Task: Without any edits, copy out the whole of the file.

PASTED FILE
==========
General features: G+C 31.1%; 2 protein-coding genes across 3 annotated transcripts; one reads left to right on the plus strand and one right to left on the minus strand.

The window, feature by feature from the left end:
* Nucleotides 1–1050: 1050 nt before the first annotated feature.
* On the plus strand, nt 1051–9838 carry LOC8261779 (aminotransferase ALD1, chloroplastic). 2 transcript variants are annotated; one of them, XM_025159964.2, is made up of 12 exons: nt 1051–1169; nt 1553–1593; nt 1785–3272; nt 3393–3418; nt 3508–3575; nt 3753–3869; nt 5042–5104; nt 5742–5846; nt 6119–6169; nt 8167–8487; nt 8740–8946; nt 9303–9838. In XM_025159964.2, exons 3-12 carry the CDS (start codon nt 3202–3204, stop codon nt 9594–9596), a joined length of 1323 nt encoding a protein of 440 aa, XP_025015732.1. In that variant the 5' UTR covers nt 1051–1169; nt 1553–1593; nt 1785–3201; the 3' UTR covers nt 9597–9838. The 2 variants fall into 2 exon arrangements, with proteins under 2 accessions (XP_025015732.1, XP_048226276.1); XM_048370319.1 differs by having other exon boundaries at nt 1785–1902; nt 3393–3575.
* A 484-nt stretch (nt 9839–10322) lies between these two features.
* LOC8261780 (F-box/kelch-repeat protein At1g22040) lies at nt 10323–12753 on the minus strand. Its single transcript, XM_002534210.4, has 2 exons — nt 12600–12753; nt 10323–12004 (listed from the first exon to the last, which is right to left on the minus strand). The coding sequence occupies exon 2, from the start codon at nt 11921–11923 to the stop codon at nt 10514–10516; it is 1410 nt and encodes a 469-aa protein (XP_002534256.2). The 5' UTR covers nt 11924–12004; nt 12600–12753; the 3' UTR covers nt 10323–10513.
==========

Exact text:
General features: G+C 31.1%; 2 protein-coding genes across 3 annotated transcripts; one reads left to right on the plus strand and one right to left on the minus strand.

The window, feature by feature from the left end:
* Nucleotides 1–1050: 1050 nt before the first annotated feature.
* On the plus strand, nt 1051–9838 carry LOC8261779 (aminotransferase ALD1, chloroplastic). 2 transcript variants are annotated; one of them, XM_025159964.2, is made up of 12 exons: nt 1051–1169; nt 1553–1593; nt 1785–3272; nt 3393–3418; nt 3508–3575; nt 3753–3869; nt 5042–5104; nt 5742–5846; nt 6119–6169; nt 8167–8487; nt 8740–8946; nt 9303–9838. In XM_025159964.2, exons 3-12 carry the CDS (start codon nt 3202–3204, stop codon nt 9594–9596), a joined length of 1323 nt encoding a protein of 440 aa, XP_025015732.1. In that variant the 5' UTR covers nt 1051–1169; nt 1553–1593; nt 1785–3201; the 3' UTR covers nt 9597–9838. The 2 variants fall into 2 exon arrangements, with proteins under 2 accessions (XP_025015732.1, XP_048226276.1); XM_048370319.1 differs by having other exon boundaries at nt 1785–1902; nt 3393–3575.
* A 484-nt stretch (nt 9839–10322) lies between these two features.
* LOC8261780 (F-box/kelch-repeat protein At1g22040) lies at nt 10323–12753 on the minus strand. Its single transcript, XM_002534210.4, has 2 exons — nt 12600–12753; nt 10323–12004 (listed from the first exon to the last, which is right to left on the minus strand). The coding sequence occupies exon 2, from the start codon at nt 11921–11923 to the stop codon at nt 10514–10516; it is 1410 nt and encodes a 469-aa protein (XP_002534256.2). The 5' UTR covers nt 11924–12004; nt 12600–12753; the 3' UTR covers nt 10323–10513.